If you find that the lack of a web dev degree is holding you back, then you should think about getting one. Otherwise, your time and resources might be better spent on real world experience. You might even consider picking up a class or two where you need it and skipping the full degree.
Whether you’re going with an online or in-person degree, the teaching methods will likely incorporate several or even all of the other styles below. There are some unique advantages to the school method though, especially if you’re in a real classroom with an instructor present.
Some of us learn better on our own, moving forward at our own pace. The unfortunate truth though is that self-guided learning is super difficult. It’s often far easier to pick up a new discipline if someone is pushing you to do so. School heavily leverages the stress factor to induce learning, a trick that works so well that our entire education system is based on it.
With school you have homework, deadlines, term projects and a structured schedule. You either keep up or drop out. If you need to learn a lot of stuff extremely well in a short period of time, there’s almost no better way to do it than a formal class.
Further, in-person instruction is a rich learning method that gives you the unique ability to ask questions and get help where you need it, often in a one-on-one conversation. This is something that is extremely difficult or nearly impossible to find in the world of free and even premium online education.
The Bottom Line
If you have a decent budget, learn better in a structured environment, perform well under pressure, and value face to face instruction where you can ask lots of questions, school is your best bet.
Written instruction is the spark that lit the fire under web design education. The lowly design blog started as a novel idea and has risen to impressive heights. Even these built on the success of a far older method: books. Once upon a time, when someone wanted to learn something, a trip to the library and/or bookstore, was the first step in the process (not Google).
Reading is a timeless way to learn something, it will simply never go out of style no matter what fancy technology comes along. In a highly literate society it is often the go-to method for self-guided instruction. It’s not the most interactive or exciting way to go about learning something, but it’s often the most effective for several reasons.
Written learning materials are hard to beat from an efficiency perspective. The average person’s reading speed is much faster than the average person’s speaking speed, so you can pack far more education into a shorter time span than with spoken instruction.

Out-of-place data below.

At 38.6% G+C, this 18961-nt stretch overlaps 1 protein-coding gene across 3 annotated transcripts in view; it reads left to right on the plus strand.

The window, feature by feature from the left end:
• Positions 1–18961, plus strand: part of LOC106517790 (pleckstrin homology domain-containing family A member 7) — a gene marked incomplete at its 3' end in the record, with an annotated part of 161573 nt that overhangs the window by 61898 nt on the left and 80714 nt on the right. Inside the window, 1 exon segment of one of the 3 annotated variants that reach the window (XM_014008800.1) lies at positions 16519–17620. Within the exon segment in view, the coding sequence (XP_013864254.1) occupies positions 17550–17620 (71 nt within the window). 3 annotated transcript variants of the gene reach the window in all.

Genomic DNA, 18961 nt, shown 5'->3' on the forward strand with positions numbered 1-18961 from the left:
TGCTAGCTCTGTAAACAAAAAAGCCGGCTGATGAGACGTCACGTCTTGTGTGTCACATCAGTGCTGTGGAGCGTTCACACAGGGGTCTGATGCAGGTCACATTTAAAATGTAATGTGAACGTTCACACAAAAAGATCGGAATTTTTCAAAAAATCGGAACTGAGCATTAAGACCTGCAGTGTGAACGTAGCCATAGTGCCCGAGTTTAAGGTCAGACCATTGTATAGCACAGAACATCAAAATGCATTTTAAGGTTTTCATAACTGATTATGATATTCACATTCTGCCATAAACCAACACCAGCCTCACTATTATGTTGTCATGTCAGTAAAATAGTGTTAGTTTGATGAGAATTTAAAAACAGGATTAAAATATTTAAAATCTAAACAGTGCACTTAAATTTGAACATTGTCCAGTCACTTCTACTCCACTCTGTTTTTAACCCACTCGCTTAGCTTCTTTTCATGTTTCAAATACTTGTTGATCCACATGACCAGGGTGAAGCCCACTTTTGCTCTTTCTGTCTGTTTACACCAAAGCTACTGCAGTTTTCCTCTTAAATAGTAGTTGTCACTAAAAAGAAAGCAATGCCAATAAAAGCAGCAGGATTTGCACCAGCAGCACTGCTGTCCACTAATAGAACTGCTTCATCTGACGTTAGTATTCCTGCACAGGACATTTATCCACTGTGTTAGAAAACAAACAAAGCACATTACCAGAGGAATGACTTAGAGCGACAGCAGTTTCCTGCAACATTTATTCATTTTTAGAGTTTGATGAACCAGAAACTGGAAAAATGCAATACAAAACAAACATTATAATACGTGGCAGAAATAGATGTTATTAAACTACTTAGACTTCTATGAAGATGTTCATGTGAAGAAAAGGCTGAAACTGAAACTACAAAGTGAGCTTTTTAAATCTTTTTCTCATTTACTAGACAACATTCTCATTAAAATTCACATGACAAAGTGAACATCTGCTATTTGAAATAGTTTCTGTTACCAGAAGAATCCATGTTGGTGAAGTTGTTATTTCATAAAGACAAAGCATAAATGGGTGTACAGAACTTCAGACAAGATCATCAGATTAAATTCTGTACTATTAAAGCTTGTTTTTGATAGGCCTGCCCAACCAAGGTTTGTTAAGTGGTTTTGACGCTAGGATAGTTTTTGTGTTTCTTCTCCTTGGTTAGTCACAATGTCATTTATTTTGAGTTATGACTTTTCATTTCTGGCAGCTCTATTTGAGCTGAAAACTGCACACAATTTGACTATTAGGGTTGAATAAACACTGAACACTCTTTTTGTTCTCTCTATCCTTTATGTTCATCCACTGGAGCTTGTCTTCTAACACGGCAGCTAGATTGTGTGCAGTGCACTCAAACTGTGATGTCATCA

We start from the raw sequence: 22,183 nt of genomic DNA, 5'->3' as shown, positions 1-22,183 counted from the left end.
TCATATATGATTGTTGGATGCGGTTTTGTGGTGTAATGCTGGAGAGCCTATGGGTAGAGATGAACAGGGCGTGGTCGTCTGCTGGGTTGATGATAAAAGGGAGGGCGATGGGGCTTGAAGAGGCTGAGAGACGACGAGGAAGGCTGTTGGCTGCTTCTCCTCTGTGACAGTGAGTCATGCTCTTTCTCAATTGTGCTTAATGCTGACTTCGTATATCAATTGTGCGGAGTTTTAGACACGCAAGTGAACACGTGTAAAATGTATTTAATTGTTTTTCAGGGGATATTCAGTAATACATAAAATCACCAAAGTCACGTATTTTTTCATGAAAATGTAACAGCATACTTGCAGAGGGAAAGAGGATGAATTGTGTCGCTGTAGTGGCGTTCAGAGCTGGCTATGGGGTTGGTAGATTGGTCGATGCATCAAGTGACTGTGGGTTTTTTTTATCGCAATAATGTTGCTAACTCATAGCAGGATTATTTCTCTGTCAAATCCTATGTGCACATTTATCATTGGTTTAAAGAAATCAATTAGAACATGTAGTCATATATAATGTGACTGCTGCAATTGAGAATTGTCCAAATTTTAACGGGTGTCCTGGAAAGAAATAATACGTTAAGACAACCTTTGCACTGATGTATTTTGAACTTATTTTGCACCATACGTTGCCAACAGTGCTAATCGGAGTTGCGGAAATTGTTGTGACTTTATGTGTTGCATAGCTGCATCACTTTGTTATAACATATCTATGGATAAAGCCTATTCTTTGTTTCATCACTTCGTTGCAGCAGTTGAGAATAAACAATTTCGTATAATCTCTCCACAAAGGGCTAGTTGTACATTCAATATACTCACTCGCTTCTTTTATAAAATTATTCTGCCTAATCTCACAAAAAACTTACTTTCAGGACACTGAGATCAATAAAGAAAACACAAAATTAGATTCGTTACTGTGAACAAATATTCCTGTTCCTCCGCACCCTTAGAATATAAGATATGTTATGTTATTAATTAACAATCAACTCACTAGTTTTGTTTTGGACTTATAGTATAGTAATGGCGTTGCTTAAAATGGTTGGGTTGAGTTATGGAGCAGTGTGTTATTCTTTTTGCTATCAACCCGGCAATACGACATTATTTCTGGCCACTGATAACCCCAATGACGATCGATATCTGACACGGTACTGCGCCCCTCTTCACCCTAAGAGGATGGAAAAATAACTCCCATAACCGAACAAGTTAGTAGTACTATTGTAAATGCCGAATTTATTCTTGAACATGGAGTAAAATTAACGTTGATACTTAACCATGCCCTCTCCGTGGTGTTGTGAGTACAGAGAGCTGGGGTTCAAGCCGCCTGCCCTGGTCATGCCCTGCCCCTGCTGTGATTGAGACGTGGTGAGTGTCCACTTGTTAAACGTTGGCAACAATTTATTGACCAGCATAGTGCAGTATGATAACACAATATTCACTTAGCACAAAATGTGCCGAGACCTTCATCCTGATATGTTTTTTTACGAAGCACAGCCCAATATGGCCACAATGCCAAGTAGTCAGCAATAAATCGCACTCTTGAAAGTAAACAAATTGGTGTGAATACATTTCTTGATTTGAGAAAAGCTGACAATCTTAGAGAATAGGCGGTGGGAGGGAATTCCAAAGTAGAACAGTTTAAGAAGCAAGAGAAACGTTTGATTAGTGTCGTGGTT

For this reason, written instruction often goes far deeper than other methods. Books on web development tend to be massive tomes that are fairly exhaustive and cover every aspect of their topic. Even a fairly long video series on the same topic likely won’t cover a tenth of the material.
Even if you don’t want to read a massive, all-inclusive book on a subject, reading is often still the method to beat. Design blogs like the one you’re reading now provide daily, bite-sized learning opportunities that can guide you through every step of your career, from writing your first line of HTML to keeping your advanced skill set fresh and relevant.
The downside of reading is that it can get boring if you’re the type of person who tends to favor multimedia. An even bigger hurdle is obviously your level of reading comprehension. You need not be embarrassed, the simple truth is that lots of people simply don’t absorb and retain information well through reading. If you’ve never read an entire blog post (including this one) without skimming and find yourself sleeping in a book more than turning its pages, reading might not be the way to go!
The Bottom Line
Reading-based instructional materials are perfect if you have a high level of reading comprehension and retention. The options here fall on both extremes of the time spectrum: reading can provide you with both the shortest, quickest instruction possible and the longest, deepest learning sessions that you could possibly want. Reading is also hands down the most popular method used for free instruction, so if your budget is nonexistent, blogs and other online resources are the way to go.
Reading is for the masses, but don’t mistake that statement as an implication that there’s something wrong with you if this isn’t the best way for you to learn. Don’t waste your time at the library if big books intimidate or bore you, instead search for a learning method that makes use of your interest in richer methods of communication.
Resources To Check Out
A Book Apart